Theory-driven, web-based, computer-tailored advice to reduce and interrupt sitting at work: development, feasibility and acceptability testing among employees

De Cocker, Katrien and De Bourdeaudhuij, Ilse and Cardon, Greet and Vandelanotte, Corneel (2015) Theory-driven, web-based, computer-tailored advice to reduce and interrupt sitting at work: development, feasibility and acceptability testing among employees. BMC Public Health, 15 (959). pp. 1-17.

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BACKGROUND: Because of the adverse health effects in adults, interventions to influence workplace sitting, a large contributor to overall daily sedentary time, are needed. Computer-tailored interventions have demonstrated good outcomes in other health behaviours, though few have targeted sitting time at work. Therefore, the present aims were to (1) describe the development of a theory-driven, web-based, computer-tailored advice to influence sitting at work, (2) report on the feasibility of reaching employees, and (3) report on the acceptability of the advice. METHODS: Employees from a public city service (n = 179) were invited by e-mail to participate. Employees interested to request the advice (n = 112) were sent the website link, a personal login and password. The online advice was based on different aspects of the Theory of Planned Behaviour, Self-Determination Theory and Self-Regulation Theory. Logistic regressions were conducted to compare characteristics (gender, age, education, employment status, amount of sitting and psychosocial correlates of workplace sitting) of employees requesting the advice (n = 90, 80.4%) with those who did not. Two weeks after visiting the website, 47 employees (52.2%) completed an online acceptability questionnaire. RESULTS: Those with a high education were more likely to request the advice than those with a low education (OR = 2.4, CI = 1.0-5.8), and those with a part-time job were more likely to request the advice compared to full-time employees (OR = 2.9, CI = 1.2-7.1). The majority found the advice interesting (n = 36/47, 76.6%), relevant (n = 33/47, 70.2%) and motivating (n = 29/47, 61.7%). Fewer employees believed the advice was practicable (n = 15/47, 31.9%). After completing the advice, 58.0% (n = 25/43) reported to have started interrupting their sitting and 32.6% (n = 17/43) additionally intended to do so; 14.0 % (n = 6/43) reported to have reduced their sitting and another 51.2% (n = 22/43) intended to do so. DISCUSSION: More efforts are needed to reach lower educated and full-time workers. Further research should examine the effects of this intervention in a rigorous randomised controlled trial. CONCLUSIONS: It is feasible to reach employees with this tool. Most of the employees who requested the advice found it acceptable and reported they changed their behaviour or intended to change it. Interrupting sitting appeared more achievable than reducing workplace sitting.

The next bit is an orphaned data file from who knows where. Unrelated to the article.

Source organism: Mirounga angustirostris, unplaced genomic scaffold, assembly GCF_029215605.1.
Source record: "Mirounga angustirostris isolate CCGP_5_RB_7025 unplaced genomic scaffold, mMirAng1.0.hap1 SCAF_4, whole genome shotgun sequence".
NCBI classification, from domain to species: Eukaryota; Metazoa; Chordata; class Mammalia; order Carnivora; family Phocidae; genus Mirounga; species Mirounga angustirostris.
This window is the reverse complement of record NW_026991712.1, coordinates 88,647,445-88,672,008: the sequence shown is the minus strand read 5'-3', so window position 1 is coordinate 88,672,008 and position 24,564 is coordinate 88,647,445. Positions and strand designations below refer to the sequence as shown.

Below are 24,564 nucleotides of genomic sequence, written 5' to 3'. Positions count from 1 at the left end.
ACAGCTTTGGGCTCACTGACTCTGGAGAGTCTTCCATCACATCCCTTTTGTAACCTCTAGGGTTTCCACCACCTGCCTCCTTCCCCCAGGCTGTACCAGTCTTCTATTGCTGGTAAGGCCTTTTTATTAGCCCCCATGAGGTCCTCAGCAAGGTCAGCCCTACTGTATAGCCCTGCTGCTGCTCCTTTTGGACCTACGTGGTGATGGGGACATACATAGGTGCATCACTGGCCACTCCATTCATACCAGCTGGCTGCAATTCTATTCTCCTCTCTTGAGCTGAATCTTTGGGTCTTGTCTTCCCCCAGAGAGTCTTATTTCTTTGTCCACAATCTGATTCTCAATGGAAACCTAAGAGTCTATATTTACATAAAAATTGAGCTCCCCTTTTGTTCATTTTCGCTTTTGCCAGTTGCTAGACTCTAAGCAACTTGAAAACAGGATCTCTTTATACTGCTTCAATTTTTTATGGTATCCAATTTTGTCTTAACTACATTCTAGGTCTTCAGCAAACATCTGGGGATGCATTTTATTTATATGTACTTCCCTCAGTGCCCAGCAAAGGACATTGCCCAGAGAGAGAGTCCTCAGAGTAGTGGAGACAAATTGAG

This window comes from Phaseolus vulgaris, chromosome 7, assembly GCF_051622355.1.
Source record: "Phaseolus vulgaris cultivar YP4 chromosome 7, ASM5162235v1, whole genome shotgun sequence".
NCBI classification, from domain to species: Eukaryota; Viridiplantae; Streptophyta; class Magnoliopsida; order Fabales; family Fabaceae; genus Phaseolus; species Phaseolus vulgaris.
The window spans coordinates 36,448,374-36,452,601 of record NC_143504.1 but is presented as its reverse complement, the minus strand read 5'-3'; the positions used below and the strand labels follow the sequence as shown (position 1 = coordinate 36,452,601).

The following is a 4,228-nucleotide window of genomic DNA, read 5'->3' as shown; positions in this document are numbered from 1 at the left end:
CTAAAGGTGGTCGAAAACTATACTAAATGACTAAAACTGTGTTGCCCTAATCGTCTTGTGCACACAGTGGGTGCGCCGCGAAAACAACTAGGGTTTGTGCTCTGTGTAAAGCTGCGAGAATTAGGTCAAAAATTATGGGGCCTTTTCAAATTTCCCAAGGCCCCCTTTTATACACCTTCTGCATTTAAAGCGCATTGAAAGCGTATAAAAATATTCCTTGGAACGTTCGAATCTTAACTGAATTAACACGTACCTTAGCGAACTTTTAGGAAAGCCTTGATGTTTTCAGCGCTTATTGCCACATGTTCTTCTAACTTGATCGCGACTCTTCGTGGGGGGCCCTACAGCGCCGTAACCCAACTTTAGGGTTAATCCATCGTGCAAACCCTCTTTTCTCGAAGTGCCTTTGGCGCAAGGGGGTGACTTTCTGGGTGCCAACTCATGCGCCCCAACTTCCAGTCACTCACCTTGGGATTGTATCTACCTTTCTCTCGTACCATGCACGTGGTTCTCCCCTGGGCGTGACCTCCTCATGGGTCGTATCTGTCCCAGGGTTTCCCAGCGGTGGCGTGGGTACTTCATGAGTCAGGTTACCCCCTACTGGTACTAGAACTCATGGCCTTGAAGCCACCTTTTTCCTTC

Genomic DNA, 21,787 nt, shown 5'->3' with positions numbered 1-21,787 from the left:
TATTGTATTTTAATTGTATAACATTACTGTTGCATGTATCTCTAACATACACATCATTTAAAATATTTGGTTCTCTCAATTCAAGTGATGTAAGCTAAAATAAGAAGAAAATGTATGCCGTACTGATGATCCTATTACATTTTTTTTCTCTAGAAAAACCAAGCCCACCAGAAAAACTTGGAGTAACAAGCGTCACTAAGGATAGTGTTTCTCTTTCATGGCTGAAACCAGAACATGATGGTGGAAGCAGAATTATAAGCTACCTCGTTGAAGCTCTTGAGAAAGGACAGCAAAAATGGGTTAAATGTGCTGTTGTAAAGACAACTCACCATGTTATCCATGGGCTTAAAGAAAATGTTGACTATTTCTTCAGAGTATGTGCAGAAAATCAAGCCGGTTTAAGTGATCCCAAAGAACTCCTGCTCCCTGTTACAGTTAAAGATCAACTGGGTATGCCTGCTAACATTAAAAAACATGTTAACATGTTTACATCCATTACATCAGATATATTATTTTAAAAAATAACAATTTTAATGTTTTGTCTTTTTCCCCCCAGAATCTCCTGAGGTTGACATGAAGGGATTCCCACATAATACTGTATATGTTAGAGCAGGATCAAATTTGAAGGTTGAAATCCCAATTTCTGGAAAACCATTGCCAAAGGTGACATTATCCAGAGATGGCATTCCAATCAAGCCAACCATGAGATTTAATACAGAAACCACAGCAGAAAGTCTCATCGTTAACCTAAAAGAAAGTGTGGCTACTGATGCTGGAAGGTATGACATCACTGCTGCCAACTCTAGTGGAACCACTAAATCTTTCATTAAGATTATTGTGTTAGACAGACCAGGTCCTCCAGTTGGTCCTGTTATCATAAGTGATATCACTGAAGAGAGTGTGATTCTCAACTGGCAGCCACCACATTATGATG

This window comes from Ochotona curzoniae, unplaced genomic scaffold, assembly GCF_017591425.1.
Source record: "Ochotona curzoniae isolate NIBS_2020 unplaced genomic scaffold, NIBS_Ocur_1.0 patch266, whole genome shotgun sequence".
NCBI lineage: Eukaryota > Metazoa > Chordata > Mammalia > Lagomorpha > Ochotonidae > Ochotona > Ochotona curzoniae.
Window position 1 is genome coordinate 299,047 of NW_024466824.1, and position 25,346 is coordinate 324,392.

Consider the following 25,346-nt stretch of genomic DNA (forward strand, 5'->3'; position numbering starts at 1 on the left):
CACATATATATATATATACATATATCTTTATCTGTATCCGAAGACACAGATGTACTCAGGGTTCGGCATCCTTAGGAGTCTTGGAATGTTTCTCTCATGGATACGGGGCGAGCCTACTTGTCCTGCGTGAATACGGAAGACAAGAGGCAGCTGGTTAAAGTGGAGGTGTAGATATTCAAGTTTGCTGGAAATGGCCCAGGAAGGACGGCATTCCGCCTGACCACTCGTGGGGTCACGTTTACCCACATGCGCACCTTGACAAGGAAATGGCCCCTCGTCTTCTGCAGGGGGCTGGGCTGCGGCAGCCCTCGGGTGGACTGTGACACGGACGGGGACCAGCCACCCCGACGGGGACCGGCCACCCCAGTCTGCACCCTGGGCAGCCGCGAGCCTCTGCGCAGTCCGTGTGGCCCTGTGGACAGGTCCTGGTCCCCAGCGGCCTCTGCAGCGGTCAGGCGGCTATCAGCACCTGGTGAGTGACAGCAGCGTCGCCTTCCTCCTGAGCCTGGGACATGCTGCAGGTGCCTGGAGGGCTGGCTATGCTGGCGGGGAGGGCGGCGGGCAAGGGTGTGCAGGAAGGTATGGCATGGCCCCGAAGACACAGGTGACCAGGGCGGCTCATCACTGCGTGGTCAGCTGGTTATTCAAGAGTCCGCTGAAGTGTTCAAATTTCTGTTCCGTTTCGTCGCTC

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Item Type: Article (Commonwealth Reporting Category C)
Refereed: Yes
Item Status: Live Archive
Additional Information: Published version made available under a Creative Commons Attribution 4.0 International License.
Faculty/School / Institute/Centre: No Faculty
Faculty/School / Institute/Centre: No Faculty
Date Deposited: 15 Oct 2019 04:47
Last Modified: 16 Feb 2021 04:30
Uncontrolled Keywords: sedentary behaviour, computer-tailoring, employees, e-health
Fields of Research (2008): 11 Medical and Health Sciences > 1117 Public Health and Health Services > 111799 Public Health and Health Services not elsewhere classified
11 Medical and Health Sciences > 1106 Human Movement and Sports Science > 110699 Human Movement and Sports Science not elsewhere classified
Fields of Research (2020): 42 HEALTH SCIENCES > 4299 Other health sciences > 429999 Other health sciences not elsewhere classified
42 HEALTH SCIENCES > 4207 Sports science and exercise > 420799 Sports science and exercise not elsewhere classified
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